ROME: The Roman Colosseum





Even in today’s world of high rise skyscrapers, the Roman Colosseum remains hugely impressive. While almost two thirds of the original building had been destroyed by earthquakes, fires, or plundered for its once glistening stone by Roman Popes and aristocrats, it still stands as a glorious but troubling monument to Roman imperial power and cruelty.

Inside the Roman Colosseum, and on top of the subterranean ranks of arches and columns, Romans for centuries cold-bloodedly killed thousands of people. these would have included Christian martyrs, anyone who they regarded as a criminal, and their coveted professional fighters - the gladiators.

The Roman Colosseum was born in the aftermath of Nero's extravagance and the rebellion by the Jews in Palestine against Roman rule. Nero, after the great fire at Rome in AD 64, had built a huge pleasure palace for himself (the Golden House) right in the centre of the city. In AD 68, faced with military uprisings, he committed suicide, and the empire was engulfed in civil wars.

The eventual winner of these civil wars was Vespasian (emperor AD 69-79), and it was his idea to shore up his shaky regime by building an amphitheatre - or pleasure palace for the people - out of the booty from the Jewish War - on the site of the lake in the gardens of Nero's palace.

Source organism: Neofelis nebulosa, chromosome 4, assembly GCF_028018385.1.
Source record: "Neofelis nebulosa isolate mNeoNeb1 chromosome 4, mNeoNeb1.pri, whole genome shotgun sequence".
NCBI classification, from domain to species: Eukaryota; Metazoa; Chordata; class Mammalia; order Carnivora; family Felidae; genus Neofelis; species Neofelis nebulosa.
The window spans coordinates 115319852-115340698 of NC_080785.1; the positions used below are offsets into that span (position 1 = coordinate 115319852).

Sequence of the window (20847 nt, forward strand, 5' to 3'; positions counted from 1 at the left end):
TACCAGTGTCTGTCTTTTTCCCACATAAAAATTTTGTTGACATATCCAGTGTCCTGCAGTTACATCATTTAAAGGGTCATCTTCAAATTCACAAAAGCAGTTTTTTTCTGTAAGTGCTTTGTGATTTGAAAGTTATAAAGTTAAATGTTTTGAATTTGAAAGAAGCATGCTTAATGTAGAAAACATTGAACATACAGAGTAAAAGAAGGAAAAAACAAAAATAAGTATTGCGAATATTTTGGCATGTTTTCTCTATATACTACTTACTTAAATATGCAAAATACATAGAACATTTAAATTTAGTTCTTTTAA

Known then as the Vespasian amphitheatre, the Colosseum was a grand political gesture. Suitably for that great city, it was - and eventually remained - the largest amphitheatre in the whole of the Roman Empire.

In its day, the Colosseum was capable of seating 50,000 spectators which, besides gladiatorial contests, was also used for such public spectacles as mock sea battles, animal hunts, and re-enactments of famous battles, and dramas based on Classical mythology.

The building ceased to be used for entertainment in the early medieval era, but it was later reused for such purposes as housing, workshops, quarters for a religious order, a fortress, a quarry, and rather surprisingly, a Christian shrine.

Indeed, it was very possible that the Colosseum would have disappeared altogether were it not for the amphitheatre's reputation as a Christian sacred ground. Even so, the cathedrals of St Peter and St John Lateran, the Palazzo Venezia and the Tiber's river defences all exploited the Colosseum as a convenient quarry.

In the 21st century the Colosseum is an iconic symbol of Imperial Rome as well as one of Rome's most popular tourist attractions. It still has close connections with the Roman Catholic Church, as each Good Friday the Pope leads a torchlit "Way of the Cross" procession that starts in the area around the Colosseum

Eventually there were well over 250 amphitheatres in the Roman empire - so it is no surprise that the amphitheatre and its associated shows are still the quintessential symbols of Roman culture.

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